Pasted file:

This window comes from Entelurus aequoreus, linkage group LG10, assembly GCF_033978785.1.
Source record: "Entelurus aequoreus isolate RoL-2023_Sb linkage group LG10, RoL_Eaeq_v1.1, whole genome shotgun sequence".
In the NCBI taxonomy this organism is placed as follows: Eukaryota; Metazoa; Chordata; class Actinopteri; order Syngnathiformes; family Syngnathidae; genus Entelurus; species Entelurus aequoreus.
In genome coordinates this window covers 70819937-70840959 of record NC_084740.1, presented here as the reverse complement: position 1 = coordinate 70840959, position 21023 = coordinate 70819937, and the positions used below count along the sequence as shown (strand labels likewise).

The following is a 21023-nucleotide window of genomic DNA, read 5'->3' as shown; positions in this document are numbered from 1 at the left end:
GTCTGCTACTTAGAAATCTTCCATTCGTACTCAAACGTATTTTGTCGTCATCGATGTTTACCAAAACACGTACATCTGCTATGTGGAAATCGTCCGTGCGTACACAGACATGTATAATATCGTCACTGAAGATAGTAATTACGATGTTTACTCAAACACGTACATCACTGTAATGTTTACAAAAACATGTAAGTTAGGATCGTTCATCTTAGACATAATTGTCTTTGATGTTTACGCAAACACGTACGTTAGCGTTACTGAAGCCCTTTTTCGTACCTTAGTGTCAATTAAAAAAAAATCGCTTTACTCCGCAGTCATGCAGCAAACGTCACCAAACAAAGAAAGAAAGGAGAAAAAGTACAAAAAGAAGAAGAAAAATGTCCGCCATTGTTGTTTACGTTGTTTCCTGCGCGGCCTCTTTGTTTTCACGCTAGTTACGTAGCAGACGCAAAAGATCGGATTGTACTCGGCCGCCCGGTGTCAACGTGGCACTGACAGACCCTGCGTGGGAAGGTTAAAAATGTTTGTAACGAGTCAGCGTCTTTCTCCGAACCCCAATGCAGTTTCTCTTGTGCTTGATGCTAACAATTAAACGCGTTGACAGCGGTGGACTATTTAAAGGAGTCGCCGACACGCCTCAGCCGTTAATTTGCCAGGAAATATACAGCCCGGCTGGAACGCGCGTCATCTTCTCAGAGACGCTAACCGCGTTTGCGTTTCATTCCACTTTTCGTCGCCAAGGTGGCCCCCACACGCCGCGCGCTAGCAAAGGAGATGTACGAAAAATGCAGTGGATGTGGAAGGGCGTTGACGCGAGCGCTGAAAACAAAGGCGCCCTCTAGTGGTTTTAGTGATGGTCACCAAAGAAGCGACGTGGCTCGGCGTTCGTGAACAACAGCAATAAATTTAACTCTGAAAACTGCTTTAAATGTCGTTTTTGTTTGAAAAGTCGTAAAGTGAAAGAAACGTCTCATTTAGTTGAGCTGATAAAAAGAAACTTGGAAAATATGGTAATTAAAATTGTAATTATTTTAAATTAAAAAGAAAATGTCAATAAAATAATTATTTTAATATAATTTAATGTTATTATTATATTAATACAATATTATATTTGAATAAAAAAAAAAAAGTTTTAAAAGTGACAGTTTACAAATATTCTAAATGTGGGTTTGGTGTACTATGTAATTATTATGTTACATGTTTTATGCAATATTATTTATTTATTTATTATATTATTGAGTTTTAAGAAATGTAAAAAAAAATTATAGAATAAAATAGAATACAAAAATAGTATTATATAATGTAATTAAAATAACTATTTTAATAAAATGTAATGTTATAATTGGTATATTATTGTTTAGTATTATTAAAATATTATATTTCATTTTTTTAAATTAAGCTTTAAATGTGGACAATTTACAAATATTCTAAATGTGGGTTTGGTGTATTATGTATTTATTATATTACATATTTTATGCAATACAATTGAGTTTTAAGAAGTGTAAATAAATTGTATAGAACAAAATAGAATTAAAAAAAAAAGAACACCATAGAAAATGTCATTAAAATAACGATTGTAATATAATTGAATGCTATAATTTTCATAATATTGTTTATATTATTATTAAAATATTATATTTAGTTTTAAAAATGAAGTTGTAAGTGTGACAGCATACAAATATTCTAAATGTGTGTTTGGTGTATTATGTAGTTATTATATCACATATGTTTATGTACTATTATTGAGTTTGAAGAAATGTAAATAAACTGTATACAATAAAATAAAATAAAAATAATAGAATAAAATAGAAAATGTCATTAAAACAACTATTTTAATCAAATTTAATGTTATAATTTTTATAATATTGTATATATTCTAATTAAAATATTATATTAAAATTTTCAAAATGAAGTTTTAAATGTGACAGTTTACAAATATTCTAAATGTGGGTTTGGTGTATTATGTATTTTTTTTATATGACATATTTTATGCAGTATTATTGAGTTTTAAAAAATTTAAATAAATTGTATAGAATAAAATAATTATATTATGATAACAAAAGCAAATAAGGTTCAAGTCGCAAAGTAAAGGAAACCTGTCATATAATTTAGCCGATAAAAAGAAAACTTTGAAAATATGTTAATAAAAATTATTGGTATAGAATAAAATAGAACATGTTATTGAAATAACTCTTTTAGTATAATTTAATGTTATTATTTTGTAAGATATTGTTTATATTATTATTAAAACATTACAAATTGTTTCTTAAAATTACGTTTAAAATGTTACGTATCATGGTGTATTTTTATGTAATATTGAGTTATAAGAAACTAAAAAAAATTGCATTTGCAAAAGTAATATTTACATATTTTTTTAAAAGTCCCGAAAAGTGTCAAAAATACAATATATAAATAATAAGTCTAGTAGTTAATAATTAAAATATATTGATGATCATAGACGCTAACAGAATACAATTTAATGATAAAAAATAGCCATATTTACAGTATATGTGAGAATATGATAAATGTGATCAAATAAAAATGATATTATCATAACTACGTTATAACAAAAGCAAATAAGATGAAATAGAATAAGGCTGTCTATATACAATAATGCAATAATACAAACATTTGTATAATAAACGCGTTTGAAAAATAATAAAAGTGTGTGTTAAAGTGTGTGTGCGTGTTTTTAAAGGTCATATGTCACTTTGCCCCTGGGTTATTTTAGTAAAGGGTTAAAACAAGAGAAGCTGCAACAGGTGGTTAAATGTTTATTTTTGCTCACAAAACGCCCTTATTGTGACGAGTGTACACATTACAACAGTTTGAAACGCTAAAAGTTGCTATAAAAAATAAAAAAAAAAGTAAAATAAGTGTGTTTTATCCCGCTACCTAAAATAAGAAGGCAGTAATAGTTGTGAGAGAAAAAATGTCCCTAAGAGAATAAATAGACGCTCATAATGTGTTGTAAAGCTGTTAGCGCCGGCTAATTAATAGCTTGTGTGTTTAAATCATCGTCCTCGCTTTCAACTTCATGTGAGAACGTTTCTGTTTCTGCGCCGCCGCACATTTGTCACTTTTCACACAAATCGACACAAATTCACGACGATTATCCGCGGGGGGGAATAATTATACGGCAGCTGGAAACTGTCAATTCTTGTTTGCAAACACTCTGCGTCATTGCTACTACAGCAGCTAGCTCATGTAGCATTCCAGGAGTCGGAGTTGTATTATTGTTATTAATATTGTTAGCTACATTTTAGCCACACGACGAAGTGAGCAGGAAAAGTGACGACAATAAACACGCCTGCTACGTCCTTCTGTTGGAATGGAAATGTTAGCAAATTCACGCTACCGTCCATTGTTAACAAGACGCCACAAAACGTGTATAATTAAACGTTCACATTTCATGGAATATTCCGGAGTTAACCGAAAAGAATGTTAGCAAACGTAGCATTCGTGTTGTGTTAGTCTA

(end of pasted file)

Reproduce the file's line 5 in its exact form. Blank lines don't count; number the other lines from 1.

The following is a 21023-nucleotide window of genomic DNA, read 5'->3' as shown; positions in this document are numbered from 1 at the left end: